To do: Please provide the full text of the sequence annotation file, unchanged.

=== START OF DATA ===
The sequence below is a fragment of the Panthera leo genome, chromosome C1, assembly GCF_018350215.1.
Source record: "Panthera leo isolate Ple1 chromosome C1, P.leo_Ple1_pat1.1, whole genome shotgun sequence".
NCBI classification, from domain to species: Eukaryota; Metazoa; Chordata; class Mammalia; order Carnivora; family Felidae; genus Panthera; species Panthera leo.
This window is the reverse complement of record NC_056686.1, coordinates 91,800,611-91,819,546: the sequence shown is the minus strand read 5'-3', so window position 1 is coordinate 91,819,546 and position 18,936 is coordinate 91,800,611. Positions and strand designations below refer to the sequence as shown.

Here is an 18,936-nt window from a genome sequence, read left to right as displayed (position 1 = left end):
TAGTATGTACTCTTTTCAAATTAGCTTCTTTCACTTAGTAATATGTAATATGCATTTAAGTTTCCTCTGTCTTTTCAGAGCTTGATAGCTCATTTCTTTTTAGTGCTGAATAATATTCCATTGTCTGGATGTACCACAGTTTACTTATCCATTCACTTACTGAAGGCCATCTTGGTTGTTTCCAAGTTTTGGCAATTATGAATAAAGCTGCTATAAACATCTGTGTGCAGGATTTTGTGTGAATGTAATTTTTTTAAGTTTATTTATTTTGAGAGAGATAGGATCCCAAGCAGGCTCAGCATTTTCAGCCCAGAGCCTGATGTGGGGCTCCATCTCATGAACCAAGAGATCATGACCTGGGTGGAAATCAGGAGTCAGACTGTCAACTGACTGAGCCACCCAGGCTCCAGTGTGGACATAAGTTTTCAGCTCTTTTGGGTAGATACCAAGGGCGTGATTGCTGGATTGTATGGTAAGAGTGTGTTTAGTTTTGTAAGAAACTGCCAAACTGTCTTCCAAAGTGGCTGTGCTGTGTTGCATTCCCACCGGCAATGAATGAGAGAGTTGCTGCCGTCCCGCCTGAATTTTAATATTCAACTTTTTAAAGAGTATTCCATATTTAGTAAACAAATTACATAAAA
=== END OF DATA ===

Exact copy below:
The sequence below is a fragment of the Panthera leo genome, chromosome C1, assembly GCF_018350215.1.
Source record: "Panthera leo isolate Ple1 chromosome C1, P.leo_Ple1_pat1.1, whole genome shotgun sequence".
NCBI classification, from domain to species: Eukaryota; Metazoa; Chordata; class Mammalia; order Carnivora; family Felidae; genus Panthera; species Panthera leo.
This window is the reverse complement of record NC_056686.1, coordinates 91,800,611-91,819,546: the sequence shown is the minus strand read 5'-3', so window position 1 is coordinate 91,819,546 and position 18,936 is coordinate 91,800,611. Positions and strand designations below refer to the sequence as shown.

Here is an 18,936-nt window from a genome sequence, read left to right as displayed (position 1 = left end):
TAGTATGTACTCTTTTCAAATTAGCTTCTTTCACTTAGTAATATGTAATATGCATTTAAGTTTCCTCTGTCTTTTCAGAGCTTGATAGCTCATTTCTTTTTAGTGCTGAATAATATTCCATTGTCTGGATGTACCACAGTTTACTTATCCATTCACTTACTGAAGGCCATCTTGGTTGTTTCCAAGTTTTGGCAATTATGAATAAAGCTGCTATAAACATCTGTGTGCAGGATTTTGTGTGAATGTAATTTTTTTAAGTTTATTTATTTTGAGAGAGATAGGATCCCAAGCAGGCTCAGCATTTTCAGCCCAGAGCCTGATGTGGGGCTCCATCTCATGAACCAAGAGATCATGACCTGGGTGGAAATCAGGAGTCAGACTGTCAACTGACTGAGCCACCCAGGCTCCAGTGTGGACATAAGTTTTCAGCTCTTTTGGGTAGATACCAAGGGCGTGATTGCTGGATTGTATGGTAAGAGTGTGTTTAGTTTTGTAAGAAACTGCCAAACTGTCTTCCAAAGTGGCTGTGCTGTGTTGCATTCCCACCGGCAATGAATGAGAGAGTTGCTGCCGTCCCGCCTGAATTTTAATATTCAACTTTTTAAAGAGTATTCCATATTTAGTAAACAAATTACATAAAA